This is an honor bestowed on people who provide a human face for the liberal agenda that President Obama will lay out. Ana is the face of Obama's executive amnesty, which conservative Republicans call an affront to the U.S. Constitution.
The White House describes Ana as a "letter writer, student, DREAMer." She was brought here illegally as a child by parents who were themselves illegal aliens, and that's exactly why she's being honored by the White House.
If President Obama has his way, Ana and her parents will never be deported. They will be among the millions of "undocumented immigrants" who are allowed to stay in this country, something that is contrary to current law, but in accordance with directives issued by President Obama after Congress refused to enact his immigration plan.
Acting unilaterally in November, Obama instructed U.S. immigration officials not to deport illegal aliens who have been in the U.S. for more than five years; who have children who are American citizens or legal residents; and who pass a criminal background check and pay back taxes.
"You can come out of the shadows and get right with the law," Obama promised. This presidential directive would apply to Ana's parents.
Two years earlier, President Obama unilaterally changed immigration policy for young people like Ana with his "Deferred Action for Childhood Arrivals (DACA)" program. He said they could register with the U.S. government without fear of deportation and get work permits.
Ana now lives in Dallas, Texas, has a job, and is finishing her last year at Northwood University.
She is one of the people who will be singled out by Obama tonight because she wrote him a letter.
“As with any other dreamer, my parents came to this country with a dream of a better future for their children,” Ana wrote to the president in September.
"And through the Administration’s Deferred Action for Childhood Arrivals (DACA) program, Ana is closer than ever to fulfilling those dreams," the White House said in announcing tonight's guest list.
"In 2012, she qualified and was granted temporary relief and work authorization –- an opportunity Ana credits with getting a job in line with her career path and a better livelihood while finishing up her last year at Northwood University in Texas. Ana’s life has fundamentally changed for the better as a result of DACA.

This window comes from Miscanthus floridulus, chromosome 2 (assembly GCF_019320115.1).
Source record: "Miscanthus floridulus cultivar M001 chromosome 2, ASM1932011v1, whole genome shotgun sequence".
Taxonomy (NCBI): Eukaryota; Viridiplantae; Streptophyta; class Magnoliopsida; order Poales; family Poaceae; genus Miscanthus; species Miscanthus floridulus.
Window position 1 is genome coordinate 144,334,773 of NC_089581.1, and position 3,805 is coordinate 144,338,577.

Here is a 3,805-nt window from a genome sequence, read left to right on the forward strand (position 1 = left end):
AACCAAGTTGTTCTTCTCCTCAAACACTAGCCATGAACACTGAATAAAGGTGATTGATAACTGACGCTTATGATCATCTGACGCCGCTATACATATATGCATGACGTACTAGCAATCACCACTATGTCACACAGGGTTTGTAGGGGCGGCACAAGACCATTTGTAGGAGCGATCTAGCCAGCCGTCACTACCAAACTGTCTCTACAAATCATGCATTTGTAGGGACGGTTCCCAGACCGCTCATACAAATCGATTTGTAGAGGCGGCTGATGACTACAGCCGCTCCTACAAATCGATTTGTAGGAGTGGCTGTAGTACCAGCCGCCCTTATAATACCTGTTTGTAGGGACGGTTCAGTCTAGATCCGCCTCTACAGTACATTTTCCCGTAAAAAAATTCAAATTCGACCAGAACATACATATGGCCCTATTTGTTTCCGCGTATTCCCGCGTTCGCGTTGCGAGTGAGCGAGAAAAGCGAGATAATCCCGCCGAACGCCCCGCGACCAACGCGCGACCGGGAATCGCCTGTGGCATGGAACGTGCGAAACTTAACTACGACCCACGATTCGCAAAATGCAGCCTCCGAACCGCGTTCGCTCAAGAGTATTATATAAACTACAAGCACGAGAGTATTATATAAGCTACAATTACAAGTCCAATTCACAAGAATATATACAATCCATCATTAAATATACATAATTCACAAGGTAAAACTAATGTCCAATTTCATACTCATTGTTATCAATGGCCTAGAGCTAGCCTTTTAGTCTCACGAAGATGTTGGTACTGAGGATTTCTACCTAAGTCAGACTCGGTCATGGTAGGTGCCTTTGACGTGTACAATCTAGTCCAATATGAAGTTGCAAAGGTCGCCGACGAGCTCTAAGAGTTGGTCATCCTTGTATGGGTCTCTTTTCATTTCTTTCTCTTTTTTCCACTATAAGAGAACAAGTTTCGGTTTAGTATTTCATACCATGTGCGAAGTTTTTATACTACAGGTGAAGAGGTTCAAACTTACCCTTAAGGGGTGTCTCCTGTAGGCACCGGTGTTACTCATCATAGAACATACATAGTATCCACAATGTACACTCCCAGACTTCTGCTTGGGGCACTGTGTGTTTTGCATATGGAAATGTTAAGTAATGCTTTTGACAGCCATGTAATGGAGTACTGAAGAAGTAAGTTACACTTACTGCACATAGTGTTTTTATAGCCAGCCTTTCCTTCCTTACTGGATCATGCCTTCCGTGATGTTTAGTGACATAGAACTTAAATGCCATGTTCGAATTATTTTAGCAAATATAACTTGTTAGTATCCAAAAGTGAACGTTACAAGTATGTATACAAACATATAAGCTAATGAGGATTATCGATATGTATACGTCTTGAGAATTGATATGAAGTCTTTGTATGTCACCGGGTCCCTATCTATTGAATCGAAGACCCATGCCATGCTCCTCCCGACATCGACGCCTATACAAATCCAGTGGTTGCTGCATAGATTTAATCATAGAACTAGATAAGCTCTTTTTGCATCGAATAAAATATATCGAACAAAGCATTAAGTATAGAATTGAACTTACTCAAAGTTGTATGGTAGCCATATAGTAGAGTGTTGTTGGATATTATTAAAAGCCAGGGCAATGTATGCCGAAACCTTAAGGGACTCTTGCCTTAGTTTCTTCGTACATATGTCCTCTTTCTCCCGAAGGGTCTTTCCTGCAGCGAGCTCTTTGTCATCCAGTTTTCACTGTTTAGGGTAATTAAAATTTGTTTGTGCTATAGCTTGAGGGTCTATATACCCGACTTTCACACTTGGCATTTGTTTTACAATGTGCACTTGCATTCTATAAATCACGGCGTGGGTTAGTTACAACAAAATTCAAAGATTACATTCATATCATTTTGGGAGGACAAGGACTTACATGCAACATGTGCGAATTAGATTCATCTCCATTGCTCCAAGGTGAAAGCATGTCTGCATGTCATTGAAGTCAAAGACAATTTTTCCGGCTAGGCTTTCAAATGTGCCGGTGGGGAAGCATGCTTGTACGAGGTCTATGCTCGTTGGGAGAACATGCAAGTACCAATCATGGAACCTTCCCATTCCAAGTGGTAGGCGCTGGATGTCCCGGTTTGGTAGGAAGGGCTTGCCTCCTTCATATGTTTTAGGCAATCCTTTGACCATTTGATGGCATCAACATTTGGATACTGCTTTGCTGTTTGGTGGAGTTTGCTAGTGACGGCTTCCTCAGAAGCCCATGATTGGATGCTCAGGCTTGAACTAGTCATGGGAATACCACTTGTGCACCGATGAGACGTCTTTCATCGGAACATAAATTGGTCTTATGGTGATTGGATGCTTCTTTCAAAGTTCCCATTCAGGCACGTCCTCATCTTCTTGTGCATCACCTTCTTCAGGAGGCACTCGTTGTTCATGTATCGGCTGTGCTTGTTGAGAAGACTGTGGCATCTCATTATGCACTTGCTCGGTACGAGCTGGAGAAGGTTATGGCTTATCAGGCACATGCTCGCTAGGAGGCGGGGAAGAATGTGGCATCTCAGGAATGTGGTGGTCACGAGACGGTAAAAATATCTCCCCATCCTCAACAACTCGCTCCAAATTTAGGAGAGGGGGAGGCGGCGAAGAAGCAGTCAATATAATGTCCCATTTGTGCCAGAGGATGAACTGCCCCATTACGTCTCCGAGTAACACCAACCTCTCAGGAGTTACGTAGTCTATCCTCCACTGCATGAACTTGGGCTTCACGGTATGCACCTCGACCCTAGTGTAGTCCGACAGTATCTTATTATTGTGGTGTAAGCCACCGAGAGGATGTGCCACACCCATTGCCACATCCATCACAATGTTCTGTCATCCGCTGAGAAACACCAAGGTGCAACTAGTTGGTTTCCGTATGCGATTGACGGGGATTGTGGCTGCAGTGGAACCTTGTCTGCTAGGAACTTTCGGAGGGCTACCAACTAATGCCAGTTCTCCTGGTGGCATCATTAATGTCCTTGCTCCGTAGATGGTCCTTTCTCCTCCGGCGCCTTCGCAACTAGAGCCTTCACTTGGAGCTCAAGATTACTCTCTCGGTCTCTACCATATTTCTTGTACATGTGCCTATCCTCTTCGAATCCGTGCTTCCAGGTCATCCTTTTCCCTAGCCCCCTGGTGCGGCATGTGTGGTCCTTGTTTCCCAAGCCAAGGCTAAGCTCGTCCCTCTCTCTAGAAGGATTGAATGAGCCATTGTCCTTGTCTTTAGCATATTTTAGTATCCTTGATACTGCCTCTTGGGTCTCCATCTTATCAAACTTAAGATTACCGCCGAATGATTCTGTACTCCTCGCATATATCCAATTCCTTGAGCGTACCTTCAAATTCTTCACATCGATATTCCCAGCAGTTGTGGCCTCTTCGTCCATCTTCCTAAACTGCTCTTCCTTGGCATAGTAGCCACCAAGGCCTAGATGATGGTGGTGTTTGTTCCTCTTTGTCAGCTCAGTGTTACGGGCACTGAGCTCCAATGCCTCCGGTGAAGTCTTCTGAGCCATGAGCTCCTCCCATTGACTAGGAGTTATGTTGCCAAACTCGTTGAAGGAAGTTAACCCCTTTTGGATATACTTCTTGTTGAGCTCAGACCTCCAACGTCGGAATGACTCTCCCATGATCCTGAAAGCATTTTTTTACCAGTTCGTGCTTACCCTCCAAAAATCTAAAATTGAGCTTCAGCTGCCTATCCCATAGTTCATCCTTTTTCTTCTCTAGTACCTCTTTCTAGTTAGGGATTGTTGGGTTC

"And because she has siblings who are U.S. citizens, her parents, a small business owner and a construction worker, are among the millions of people who are potentially eligible for the new Deferred Action for Parents of Americans and Lawful Permanent Residents program announced by the President last November."
According to the White House, Ana is now helping other "fellow students" apply for relief through DACA: "After college Ana hopes to continue her studies and attend graduate school. She will also remain committed to supporting young students looking for an opportunity like she’s been afforded.
"Ana celebrated her first birthday in the U.S. and as she wrote the President, 'The United States is my country. It is where I grew up, took my first steps, learned to read, write, play, graduated from high school, and will graduate from college.'"
The U.S. House of Representatives last week approved a Department of Homeland Security funding bill that prohibits the Executive Branch from taking action to carry out the unilateral amnesty for illegal aliens that President Barack Obama ordered in November.
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